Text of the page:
11:45-46 The lawyers (theologians or experts in Old Testament laws) could be either Pharisee or Sadducee (see 11:37) in their emphasis. This particular lawyer felt that Jesus' description of those who wanted places of honor and respectful greetings, applied to him. Jesus responds to this by pointing out the terrible burdens on ordinary people caused by their legalistic interpretation of the laws (as in Matthew 23:4)

11:47-48 The church has continued the practice of building impressive monuments for reformers who were martyred by our religious leaders. Luke omits the explanation "you say, if we had lived in the days of our ancestors, we would not have taken part with them in shedding the blood of the prophets" (Matthew 23:30). Jesus point is that the building of impressive tombs to honor martyrs is to pretend that we would have listened to their words.

11:49-51 There is no quotation of this kind in the Old Testament or in other books, so Jesus is referring to God's wisdom in sending prophets and apostles, knowing full well that they will be rejected, as was the Son of God (20:10-12, Matthew 21:34-37, Mark 12:3-8). God's wrath is very patient, but eventually the constant injustice (the blood of the martyrs) is required, as it was in AD 70 (see Matthew 23:32-36). "This generation" is often interpreted as extending two thousand years to our day, but it is quite clear that Jesus was talking about the cup of wrath filling up in the life of his hearers (as in Matthew 24:34, Mark 13:30). Abel is viewed as the first martyr because he looked to God in faith (offering a right sacrifice) as opposed to Cain who became jealous and killed his brother (Genesis 4:3-8). In the Hebrew order of the books of the Bible Zechariah was the last prophet to be martyred (2 Chronicles 24:20-21).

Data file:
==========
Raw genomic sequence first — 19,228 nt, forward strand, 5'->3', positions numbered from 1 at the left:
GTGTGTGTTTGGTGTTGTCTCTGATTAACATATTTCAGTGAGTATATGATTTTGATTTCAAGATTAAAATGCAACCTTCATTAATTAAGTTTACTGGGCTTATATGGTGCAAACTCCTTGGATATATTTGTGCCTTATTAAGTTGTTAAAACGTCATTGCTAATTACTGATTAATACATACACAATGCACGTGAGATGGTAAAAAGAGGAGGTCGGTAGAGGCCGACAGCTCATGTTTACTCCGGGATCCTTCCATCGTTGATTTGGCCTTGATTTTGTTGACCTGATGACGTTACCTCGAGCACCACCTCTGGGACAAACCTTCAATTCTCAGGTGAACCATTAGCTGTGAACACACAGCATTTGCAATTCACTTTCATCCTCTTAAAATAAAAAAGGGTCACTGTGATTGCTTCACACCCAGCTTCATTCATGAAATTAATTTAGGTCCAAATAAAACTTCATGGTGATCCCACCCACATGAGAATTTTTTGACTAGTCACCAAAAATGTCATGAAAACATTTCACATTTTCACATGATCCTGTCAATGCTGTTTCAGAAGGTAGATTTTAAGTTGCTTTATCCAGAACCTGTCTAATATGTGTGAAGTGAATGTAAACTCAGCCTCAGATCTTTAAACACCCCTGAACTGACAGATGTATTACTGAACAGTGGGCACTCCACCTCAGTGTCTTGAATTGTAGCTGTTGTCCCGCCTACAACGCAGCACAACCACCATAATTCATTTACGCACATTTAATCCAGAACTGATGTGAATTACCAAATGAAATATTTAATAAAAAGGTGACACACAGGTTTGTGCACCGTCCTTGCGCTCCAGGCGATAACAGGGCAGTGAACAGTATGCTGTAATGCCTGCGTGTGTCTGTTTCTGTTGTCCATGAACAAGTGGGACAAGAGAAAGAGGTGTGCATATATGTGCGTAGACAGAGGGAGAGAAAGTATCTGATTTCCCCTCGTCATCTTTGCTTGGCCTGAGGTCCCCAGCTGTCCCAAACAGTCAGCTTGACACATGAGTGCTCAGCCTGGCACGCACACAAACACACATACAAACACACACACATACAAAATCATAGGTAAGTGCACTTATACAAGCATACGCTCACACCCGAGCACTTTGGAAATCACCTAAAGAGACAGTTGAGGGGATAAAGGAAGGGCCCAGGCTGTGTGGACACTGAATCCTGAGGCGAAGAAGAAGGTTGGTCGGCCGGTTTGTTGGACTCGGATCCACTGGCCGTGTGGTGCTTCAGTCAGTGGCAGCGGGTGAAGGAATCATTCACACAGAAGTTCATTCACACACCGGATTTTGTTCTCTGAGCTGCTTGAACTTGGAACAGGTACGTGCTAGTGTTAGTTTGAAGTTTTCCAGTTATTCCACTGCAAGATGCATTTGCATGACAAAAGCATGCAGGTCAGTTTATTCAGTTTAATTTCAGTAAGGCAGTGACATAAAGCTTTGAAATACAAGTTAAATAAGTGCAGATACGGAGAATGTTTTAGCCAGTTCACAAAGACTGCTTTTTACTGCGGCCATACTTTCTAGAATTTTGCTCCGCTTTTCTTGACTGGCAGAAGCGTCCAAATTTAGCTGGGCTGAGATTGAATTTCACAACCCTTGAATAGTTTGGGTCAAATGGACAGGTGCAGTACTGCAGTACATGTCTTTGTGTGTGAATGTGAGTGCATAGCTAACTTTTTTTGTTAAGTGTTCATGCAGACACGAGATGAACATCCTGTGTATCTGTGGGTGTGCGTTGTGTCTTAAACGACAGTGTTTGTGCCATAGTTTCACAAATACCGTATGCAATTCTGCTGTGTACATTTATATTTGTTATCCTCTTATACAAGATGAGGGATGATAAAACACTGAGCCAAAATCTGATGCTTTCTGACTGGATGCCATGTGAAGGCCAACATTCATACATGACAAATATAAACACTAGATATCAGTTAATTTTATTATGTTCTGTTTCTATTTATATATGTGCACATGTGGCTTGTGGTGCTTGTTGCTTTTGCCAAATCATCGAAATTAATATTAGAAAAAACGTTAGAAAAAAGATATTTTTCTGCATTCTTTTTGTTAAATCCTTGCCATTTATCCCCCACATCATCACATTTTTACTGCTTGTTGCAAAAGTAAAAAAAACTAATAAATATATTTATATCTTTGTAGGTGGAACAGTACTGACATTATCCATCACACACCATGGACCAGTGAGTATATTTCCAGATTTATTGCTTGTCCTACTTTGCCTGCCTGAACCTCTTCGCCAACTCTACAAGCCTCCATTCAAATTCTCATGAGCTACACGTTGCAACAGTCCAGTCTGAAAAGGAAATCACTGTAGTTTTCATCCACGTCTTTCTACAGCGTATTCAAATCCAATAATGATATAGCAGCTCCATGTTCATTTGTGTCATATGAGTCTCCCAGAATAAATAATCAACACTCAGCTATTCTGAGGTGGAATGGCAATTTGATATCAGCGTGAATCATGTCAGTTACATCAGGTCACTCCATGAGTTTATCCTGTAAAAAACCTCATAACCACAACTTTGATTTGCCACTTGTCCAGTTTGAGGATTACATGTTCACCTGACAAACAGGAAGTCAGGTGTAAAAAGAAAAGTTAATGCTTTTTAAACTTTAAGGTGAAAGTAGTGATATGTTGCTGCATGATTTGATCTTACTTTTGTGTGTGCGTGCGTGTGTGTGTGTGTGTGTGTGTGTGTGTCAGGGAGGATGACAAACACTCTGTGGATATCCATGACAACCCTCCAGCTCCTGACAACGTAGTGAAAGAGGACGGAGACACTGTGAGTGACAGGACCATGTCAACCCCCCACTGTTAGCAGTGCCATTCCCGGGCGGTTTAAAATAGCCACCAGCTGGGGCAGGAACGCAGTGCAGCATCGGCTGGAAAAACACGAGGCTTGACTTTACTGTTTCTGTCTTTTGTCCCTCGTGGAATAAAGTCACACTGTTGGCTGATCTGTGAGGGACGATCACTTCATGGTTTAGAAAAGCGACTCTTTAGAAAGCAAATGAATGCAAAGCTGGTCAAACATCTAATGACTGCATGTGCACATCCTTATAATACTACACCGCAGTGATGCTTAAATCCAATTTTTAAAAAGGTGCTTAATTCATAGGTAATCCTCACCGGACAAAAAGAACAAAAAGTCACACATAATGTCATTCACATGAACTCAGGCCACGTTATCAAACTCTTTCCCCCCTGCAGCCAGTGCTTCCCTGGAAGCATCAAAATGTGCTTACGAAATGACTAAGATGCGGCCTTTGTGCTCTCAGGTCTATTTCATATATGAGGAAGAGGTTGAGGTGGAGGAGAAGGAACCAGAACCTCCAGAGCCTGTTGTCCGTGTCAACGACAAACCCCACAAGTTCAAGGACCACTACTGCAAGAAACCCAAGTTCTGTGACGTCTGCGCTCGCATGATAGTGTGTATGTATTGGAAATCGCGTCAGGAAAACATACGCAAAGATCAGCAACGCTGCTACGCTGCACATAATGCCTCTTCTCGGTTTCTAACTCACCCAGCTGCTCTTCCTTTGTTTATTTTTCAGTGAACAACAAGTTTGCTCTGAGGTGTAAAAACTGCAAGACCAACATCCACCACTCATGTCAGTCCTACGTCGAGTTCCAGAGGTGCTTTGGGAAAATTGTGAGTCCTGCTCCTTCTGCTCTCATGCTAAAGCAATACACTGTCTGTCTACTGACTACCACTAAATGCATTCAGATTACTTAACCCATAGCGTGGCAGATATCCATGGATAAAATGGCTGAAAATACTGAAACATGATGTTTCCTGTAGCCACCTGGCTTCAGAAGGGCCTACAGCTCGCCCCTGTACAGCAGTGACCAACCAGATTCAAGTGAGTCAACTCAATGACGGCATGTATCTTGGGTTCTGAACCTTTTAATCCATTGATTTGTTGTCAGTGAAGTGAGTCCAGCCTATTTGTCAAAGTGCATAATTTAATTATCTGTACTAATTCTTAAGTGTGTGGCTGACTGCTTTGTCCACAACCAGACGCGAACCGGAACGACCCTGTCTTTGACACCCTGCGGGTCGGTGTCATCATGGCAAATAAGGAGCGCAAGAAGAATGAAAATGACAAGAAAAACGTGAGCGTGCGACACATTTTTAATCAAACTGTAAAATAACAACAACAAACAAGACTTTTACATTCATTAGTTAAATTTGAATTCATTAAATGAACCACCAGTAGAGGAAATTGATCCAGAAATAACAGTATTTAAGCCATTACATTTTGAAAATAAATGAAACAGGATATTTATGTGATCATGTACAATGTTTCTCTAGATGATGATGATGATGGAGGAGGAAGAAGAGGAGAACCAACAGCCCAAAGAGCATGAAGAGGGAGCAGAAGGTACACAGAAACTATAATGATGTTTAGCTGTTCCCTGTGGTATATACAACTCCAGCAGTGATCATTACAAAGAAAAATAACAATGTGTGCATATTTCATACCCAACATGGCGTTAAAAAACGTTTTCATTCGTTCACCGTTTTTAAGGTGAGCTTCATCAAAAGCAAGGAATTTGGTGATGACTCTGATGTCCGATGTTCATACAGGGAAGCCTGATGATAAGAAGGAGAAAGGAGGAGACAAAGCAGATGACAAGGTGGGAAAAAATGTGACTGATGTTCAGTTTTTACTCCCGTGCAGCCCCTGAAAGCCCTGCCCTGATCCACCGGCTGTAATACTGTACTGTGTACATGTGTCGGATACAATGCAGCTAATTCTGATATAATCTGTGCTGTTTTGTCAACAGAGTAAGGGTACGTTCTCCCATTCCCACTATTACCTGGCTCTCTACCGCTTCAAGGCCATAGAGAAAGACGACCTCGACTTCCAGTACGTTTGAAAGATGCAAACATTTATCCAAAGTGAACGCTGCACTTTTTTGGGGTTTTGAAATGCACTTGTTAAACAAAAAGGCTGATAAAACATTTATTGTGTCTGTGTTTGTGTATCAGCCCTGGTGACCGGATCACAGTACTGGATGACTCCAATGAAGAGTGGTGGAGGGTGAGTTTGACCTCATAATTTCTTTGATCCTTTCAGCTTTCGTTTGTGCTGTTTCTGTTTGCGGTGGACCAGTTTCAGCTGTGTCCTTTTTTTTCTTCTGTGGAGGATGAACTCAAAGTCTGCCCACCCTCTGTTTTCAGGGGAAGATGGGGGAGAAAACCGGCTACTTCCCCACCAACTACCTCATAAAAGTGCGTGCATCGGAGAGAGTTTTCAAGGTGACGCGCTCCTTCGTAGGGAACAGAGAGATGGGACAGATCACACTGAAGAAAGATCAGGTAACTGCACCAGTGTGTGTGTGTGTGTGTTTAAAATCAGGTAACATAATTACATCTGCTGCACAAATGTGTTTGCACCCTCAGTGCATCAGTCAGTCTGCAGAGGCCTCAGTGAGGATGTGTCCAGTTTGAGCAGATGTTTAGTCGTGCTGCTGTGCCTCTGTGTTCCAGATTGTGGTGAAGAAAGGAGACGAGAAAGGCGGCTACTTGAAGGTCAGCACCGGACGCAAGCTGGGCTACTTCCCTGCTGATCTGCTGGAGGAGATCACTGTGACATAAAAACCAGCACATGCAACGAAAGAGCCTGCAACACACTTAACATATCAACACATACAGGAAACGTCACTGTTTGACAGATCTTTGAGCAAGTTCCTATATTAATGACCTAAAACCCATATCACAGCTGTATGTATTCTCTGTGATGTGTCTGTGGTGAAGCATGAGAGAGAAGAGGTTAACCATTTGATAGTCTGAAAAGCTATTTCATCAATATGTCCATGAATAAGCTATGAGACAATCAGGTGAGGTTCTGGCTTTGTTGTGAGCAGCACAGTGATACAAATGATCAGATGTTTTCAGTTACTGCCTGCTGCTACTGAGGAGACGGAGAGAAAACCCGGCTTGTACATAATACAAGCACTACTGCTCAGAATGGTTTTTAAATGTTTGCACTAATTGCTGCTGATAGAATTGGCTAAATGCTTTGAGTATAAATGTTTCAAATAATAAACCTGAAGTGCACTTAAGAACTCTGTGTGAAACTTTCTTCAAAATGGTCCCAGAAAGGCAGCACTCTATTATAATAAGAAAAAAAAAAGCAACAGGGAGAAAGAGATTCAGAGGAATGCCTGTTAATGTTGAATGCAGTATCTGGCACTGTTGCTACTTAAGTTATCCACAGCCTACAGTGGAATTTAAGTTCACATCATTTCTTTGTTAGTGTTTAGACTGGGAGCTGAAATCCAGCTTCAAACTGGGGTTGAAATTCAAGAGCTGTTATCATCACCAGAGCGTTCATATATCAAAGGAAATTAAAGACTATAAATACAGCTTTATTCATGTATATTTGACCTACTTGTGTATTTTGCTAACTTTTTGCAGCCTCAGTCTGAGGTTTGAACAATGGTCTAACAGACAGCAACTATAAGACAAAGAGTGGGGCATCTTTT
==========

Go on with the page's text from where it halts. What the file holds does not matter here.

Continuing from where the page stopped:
11:52 As an alternative to "you lock people out of the kingdom of heaven" (Matthew 23:13) Luke has "you have taken away the key of knowledge." This confirms the fact that the power of the keys (Matthew 16:19) refers to the apostles opening the doors of the Kingdom (by welcoming all comers). It can also be misused by those who (the lawyers) lock people out by withholding the good news or making the Word of God so difficult no one could obey it. This suggests a total difference of mind and heart.

11:53-54 Luke has described Pharisaic opposition to Jesus message from the beginning of his ministry (5:17,30, 6:2,7,7:39, 11:38, 45). Now the theologians (scribes) have joined in an organized plot to catch Jesus in a situation where he could be finally silenced. This was not as easy as they imagined (see 15:2, 16:14, 19:39, 47-48). And the whole Pharisee (and Sadducee) religious establishment would be decimated and scattered with the fall of Jerusalem in AD 70 (as Jesus predicted in Matthew 23:36-38).

Chapter 12  .....